It's not every day that I get an e-mail from a client that starts with those foreboding words, "Thank you for your service."
Unfortunately, this is not an uncommon occurrence in today's economy. But fortunately, my skin is rhino-thick from years of rejection by literary agents and publishers.
Or, so I thought.
While I'm not new to literary agents' form letters (my first novel netted me 138 of those suckers, and I've saved every one), I'm a newbie at getting dumped by a client. Apparently, one teensy patch of my skin is not as tough as the rest of my hide. Call it my "freelancers' heel."
It sounds like an affliction, doesn't it? Maybe we can have a telethon, raise some money, start an awareness campaign. Assign a day to it. Sell a boatload of those rubber bracelets.
But anyway, thanks to a friend who has been a spiritual mentor, I've deepened my understanding of the relationship between crisis and opportunity. My usual pattern was to face a crisis with what I call "act, then collapse." First, I calmly do what needs to be done -- call 911, tie a tourniquet around the wound, make an incision and suck out the snake venom, place the appropriate phone calls to the appropriate service providers -- and then fall in a heap when I feel like the crisis is under control.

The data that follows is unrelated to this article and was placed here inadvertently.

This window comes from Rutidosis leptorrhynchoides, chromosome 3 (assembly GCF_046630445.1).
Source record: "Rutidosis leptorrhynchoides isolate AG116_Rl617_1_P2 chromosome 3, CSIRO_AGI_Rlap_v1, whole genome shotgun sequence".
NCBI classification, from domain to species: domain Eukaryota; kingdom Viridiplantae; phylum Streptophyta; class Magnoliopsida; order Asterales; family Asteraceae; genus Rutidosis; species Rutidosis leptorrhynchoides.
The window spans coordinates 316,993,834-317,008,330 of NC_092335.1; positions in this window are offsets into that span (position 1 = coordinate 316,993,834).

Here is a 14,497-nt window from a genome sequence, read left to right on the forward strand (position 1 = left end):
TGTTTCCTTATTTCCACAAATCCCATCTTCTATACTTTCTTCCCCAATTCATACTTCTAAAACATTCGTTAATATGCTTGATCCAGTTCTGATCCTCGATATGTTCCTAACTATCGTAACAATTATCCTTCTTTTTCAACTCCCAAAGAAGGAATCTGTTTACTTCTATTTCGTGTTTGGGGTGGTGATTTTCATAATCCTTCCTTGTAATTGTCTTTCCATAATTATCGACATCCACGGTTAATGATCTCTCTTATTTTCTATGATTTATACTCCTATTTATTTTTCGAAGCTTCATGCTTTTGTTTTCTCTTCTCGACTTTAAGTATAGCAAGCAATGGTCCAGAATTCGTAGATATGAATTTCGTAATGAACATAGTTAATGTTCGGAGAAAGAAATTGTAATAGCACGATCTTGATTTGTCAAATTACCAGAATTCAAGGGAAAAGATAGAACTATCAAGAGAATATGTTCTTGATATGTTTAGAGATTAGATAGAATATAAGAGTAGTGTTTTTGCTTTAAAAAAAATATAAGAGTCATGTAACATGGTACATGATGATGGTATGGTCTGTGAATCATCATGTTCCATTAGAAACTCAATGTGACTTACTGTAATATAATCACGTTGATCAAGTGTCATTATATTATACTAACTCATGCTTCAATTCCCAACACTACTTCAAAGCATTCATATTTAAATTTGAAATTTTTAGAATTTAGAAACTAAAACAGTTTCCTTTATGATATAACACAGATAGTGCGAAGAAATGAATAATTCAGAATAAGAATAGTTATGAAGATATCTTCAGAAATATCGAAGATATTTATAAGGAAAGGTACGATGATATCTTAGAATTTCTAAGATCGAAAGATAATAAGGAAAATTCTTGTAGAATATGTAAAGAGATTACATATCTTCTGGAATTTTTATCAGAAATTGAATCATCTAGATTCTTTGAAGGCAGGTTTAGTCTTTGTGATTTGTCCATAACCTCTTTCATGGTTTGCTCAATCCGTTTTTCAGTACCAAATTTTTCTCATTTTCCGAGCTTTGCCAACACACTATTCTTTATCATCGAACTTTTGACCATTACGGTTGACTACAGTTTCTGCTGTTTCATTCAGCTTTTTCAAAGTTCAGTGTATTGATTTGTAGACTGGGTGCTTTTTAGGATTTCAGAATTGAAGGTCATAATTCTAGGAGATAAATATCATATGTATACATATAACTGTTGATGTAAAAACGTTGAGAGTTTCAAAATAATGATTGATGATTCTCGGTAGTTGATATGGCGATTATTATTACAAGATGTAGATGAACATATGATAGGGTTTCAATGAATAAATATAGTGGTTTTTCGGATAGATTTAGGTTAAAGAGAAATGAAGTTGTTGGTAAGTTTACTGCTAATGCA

Perhaps even come down with a cold.
This woman challenged me to stare into the teeth of a crisis and find the lessons. Not six months later, after I've wallowed about staring at the rubble, but as the tornado is sweeping me into the next state. While the monsoon is monsooning. When I see the head of human resources walking toward my office wearing a black suit and thousand-yard stare, carrying what looks like important paperwork.
I tried staring into those gnarly, unbrushed teeth today. As I was reading and rereading the e-mail, I thought about a former boss who, when asked in the middle of an economic downturn what would happen if he were fired, said, "It might be the best thing that ever happened to me."
So this might be for me as well. The assignment was hardly a trial -- I really enjoyed it -- but I thought about what I would gain by losing it. I could reallocate the time I spent on it toward looking for new opportunities. Finding new clients. Building my business.
I'm already getting excited about the possibilities that await me.
If this had happened to me a year ago, I might have been crushed. But now I know that life goes on after rejection of all stripes. Excuse me, my monsoon is calling.